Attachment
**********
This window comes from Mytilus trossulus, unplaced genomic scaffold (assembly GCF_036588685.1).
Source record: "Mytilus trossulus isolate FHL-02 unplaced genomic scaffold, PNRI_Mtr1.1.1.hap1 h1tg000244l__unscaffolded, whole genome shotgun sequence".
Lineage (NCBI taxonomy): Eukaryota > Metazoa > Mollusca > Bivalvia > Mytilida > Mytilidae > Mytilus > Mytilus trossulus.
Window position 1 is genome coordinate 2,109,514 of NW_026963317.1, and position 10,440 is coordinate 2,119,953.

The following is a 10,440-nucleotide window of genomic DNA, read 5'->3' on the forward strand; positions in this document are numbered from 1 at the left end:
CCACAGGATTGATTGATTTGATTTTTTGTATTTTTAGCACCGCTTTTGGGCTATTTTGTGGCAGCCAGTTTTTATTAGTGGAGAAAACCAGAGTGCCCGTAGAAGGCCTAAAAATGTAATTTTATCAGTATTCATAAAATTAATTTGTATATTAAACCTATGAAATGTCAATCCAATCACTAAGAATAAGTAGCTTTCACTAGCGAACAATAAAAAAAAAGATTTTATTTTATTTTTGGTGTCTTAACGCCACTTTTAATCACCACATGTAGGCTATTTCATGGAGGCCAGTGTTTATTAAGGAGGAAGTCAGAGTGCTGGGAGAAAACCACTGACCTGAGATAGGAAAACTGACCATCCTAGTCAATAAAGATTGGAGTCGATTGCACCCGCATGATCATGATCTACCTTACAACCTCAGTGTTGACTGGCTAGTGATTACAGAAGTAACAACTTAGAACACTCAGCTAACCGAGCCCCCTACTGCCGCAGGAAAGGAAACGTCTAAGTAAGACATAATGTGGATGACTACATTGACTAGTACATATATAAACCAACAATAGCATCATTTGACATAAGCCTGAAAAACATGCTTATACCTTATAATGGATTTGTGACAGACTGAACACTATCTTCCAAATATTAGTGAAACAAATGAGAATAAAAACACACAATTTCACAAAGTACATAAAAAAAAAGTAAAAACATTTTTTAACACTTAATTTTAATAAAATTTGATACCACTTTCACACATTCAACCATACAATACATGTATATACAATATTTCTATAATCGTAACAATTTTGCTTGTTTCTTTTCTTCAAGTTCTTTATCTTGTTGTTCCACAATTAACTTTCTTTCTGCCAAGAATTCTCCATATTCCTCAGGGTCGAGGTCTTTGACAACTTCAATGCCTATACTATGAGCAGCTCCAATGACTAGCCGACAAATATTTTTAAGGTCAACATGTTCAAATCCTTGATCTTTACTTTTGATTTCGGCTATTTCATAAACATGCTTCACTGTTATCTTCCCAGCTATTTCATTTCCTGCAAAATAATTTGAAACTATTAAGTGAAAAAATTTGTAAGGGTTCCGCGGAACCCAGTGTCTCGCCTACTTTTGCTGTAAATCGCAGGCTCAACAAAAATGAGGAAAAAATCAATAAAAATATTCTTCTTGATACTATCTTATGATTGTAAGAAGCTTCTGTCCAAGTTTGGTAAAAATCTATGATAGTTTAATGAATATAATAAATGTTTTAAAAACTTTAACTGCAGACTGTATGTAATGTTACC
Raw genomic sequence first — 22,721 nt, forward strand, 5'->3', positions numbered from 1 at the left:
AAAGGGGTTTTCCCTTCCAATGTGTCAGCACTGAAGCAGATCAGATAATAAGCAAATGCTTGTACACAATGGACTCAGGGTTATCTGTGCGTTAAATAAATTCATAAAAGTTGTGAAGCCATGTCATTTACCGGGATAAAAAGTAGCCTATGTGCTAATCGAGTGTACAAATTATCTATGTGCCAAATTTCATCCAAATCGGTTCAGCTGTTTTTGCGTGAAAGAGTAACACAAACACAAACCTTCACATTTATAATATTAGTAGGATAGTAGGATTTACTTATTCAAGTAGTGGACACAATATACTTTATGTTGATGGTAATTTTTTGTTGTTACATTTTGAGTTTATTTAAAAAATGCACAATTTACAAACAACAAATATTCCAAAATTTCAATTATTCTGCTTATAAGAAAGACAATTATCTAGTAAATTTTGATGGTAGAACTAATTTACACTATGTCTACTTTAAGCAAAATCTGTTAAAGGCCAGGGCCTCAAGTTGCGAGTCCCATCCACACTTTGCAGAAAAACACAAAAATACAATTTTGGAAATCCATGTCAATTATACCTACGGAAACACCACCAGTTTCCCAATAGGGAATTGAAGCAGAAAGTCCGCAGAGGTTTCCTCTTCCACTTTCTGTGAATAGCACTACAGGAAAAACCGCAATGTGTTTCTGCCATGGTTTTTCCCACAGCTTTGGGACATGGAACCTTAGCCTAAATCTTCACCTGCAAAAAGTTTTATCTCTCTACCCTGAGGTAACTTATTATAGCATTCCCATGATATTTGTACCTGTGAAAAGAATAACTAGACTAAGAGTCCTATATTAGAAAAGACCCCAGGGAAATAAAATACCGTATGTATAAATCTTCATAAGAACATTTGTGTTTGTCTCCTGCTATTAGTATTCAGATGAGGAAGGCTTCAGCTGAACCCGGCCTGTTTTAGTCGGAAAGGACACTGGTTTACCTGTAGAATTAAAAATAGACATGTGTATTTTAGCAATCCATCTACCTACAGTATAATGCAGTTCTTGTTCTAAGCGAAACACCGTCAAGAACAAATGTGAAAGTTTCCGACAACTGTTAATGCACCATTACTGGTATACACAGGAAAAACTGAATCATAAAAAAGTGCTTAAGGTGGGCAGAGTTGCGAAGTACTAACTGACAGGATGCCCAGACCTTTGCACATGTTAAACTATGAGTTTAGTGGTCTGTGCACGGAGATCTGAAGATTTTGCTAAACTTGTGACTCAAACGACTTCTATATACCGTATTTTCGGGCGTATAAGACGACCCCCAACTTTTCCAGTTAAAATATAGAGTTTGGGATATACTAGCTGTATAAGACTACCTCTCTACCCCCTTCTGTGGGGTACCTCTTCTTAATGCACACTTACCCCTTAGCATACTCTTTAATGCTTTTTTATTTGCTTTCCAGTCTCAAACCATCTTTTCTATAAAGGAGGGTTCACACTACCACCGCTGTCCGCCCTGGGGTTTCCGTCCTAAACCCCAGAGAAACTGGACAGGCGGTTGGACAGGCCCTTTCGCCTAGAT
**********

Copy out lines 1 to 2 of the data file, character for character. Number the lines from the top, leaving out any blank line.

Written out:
This window comes from Mytilus trossulus, unplaced genomic scaffold (assembly GCF_036588685.1).
Source record: "Mytilus trossulus isolate FHL-02 unplaced genomic scaffold, PNRI_Mtr1.1.1.hap1 h1tg000244l__unscaffolded, whole genome shotgun sequence".